In the face of South Africa's rising inflation rate, Reserve Bank Governor Tito Mboweni may not have much choice but to hike interest rates.
"With inflation having deteriorated remarkably over the last few months, I believe the Reserve Bank will continue with its inflation targeting, raising interest rates a few times in the future," explained economist George Glynos from Econometrix Treasury Management (ETM), Wednesday.
Consumer Price Inflation excluding interest rates on mortgage bonds (CPIX) for February came in at 9.4 percent year-on-year (y/y), up 0.6 of a percentage point on January's 8.8 percent y/y, reported Statistics South Africa (Stats SA), Wednesday.
Rising food, transport, housing, medical care and health expenses, education, fuel and power costs contributed to the rising inflation figure said Stats SA.
Speaking to BuaNews, Mr Glynos explained that the mandate of the Reserve Bank, unlike that of the United States Federal Reserve Bank, is explicitly to target inflation.
The Federal Bank has a dual mandate to juggle between inflation targeting and economic growth.
Therefore, in the wake of a collapsing housing market in that country, the bank cut interest rates from 4.25 percent to 3.5 percent in January 2008, in an effort to keep the US economy from collapse.
South Africa's highest ever inflation figure was 25.5 percent in 1998 brought on by the emerging market crisis, said Mr Glynos who added that South Africa's Rand also took a massive tumble in 2001 as global markets cringed following the terrorist attacks on the World Trade Centre.
In the last months of 2001, South Africa's Rand fell to levels of over R13 to the dollar, finally dropping to R13.85 in December 2001.
Inflation, said Mr Glynos, is expected to peak in the 10 percent region by September of this year, and will hopefully follow a gradual decline back towards the 3 and 6 percent target band set by the Reserve Bank by quarter two of 2009.
February's CPIX figure is the 11th breach of the Reserve Banks inflation target band.
Further fuelling inflationary pressures, the Rand has dropped about 20 percent on a trade-weighted basis.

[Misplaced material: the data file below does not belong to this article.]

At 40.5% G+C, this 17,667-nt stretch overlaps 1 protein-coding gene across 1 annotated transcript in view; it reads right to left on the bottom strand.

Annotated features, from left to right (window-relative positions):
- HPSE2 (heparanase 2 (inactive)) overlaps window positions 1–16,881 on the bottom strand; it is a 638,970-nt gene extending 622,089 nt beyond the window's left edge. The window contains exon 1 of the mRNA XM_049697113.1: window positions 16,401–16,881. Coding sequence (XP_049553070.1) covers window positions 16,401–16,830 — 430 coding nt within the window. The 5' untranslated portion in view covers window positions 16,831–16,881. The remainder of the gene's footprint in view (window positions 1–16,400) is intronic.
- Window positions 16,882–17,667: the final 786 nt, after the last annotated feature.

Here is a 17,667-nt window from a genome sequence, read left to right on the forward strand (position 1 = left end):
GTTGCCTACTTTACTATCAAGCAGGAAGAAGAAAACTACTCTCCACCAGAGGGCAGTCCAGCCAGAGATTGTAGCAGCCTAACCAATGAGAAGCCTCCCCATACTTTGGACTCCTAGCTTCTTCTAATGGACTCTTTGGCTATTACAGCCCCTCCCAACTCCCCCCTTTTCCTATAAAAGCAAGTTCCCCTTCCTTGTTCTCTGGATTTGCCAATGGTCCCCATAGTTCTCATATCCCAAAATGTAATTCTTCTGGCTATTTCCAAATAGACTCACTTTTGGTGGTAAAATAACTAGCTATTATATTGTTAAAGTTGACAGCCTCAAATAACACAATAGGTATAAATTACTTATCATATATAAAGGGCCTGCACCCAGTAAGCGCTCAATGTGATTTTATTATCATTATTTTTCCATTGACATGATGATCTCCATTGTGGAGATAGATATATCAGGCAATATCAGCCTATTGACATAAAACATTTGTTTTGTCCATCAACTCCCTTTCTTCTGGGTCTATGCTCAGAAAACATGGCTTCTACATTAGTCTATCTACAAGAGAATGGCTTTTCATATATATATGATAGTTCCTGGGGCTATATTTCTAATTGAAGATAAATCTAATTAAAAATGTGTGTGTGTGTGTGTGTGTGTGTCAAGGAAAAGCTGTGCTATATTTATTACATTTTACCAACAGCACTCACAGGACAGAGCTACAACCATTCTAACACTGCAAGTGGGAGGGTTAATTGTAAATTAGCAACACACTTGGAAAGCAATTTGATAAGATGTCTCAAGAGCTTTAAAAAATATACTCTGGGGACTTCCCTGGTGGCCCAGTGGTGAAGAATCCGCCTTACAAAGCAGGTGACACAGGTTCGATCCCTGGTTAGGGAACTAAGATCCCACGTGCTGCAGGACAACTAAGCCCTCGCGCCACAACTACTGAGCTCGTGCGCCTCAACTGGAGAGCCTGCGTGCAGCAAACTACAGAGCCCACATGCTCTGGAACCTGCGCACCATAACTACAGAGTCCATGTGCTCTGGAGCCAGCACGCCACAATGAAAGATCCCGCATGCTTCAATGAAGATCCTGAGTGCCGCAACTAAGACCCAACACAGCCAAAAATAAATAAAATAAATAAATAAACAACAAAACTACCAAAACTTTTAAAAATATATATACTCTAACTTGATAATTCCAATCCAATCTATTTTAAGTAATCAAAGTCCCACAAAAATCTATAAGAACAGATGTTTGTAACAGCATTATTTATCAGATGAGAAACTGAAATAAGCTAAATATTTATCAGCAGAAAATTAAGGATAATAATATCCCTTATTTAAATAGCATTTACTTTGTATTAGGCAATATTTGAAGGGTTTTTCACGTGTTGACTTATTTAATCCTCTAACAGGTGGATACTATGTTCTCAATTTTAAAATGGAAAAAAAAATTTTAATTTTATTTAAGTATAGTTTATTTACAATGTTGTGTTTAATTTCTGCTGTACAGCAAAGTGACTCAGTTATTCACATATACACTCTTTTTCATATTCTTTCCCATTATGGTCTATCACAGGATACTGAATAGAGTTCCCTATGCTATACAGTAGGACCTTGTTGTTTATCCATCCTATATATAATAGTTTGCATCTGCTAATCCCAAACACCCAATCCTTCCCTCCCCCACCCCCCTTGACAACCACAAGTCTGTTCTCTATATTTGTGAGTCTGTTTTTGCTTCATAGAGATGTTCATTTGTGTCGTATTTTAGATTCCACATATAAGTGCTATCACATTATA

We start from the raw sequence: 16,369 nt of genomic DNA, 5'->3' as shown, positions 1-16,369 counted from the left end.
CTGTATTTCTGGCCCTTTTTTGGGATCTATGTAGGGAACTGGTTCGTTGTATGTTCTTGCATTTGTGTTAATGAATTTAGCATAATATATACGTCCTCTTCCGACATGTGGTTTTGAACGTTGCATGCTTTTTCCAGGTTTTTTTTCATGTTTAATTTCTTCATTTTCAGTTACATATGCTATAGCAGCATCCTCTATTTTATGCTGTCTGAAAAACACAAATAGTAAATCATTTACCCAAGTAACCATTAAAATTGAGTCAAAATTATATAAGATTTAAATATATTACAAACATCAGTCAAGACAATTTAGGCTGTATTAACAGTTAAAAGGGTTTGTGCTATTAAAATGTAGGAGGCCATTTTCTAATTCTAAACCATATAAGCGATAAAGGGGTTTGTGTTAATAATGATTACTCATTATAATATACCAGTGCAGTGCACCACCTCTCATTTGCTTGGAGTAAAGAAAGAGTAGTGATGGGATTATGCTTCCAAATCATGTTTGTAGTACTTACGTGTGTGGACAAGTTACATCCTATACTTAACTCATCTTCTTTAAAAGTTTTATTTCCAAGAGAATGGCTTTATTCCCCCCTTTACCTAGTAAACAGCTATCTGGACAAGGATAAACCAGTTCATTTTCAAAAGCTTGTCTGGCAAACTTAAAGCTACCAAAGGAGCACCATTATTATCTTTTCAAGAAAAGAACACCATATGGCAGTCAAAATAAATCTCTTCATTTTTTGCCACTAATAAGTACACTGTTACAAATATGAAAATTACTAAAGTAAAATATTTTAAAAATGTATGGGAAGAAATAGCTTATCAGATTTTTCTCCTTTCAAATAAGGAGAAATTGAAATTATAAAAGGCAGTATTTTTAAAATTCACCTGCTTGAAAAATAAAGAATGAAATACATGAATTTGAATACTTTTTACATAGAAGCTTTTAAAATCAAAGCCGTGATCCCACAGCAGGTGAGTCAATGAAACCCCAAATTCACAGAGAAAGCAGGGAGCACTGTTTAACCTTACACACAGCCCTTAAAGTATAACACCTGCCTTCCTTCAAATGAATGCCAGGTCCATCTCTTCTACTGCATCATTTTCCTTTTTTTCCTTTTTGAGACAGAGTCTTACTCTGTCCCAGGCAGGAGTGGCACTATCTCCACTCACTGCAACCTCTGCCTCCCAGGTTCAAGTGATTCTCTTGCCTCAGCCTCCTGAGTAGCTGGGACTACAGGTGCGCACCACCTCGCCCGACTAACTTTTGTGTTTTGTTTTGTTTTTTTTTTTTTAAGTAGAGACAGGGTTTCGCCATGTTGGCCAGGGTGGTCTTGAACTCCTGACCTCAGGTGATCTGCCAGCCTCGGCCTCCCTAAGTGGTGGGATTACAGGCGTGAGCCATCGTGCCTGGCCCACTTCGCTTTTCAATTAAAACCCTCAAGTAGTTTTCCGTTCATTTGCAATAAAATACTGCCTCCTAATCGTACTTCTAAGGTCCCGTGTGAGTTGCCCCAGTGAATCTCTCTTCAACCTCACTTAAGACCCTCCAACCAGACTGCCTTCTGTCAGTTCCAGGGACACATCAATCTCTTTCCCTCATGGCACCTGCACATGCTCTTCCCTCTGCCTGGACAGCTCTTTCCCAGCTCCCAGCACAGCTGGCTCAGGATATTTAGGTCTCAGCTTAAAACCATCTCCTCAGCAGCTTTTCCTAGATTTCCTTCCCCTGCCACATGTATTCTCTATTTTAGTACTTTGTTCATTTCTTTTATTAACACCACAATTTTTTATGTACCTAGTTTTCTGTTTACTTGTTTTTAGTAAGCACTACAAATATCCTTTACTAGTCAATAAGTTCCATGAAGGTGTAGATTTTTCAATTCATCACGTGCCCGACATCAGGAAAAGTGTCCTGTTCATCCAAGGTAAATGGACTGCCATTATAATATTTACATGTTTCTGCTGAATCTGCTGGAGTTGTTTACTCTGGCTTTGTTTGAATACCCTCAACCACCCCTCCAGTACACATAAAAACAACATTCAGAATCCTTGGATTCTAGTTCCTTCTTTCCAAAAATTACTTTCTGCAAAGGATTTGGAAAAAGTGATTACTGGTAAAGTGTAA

According to the recent research conducted by ETM, Mr Glynos highlighted that for every 10 percent drop in the Rand, CPIX needed to be revised by 1 percent 9 months down the line.
"With the Rand having dropped 20 percent, we are effectively looking at a 2 percent change in 9 months," he said.
Commenting on Parliament's remarks recently to play a greater oversight role in the inflation targeting decisions of the Reserve Bank, Mr Glynos said that he was against any interventionist type policies from government.
"The Reserve Bank needs to remain completely independent of government.
"Government gave them [the Reserve Bank] a mandate to control inflation and they must be left to do their job, while government focuses on issues of macroeconomic policy.
"Once government is allowed to interfere in the affairs of the Bank, there will simply be no clarity on inflation decisions - whether they were made for economic of political reasons," said Mr Glynos.
The Monetary Policy Committee will be announcing its decision on an interest rate increase on 10 April 2008.
The repo rate currently stands at 11 percent following the committee's decision to keep the interest rate unchanged when they last met at the end of January 2008. - BuaNews
Compiled by the Government Communication and Information System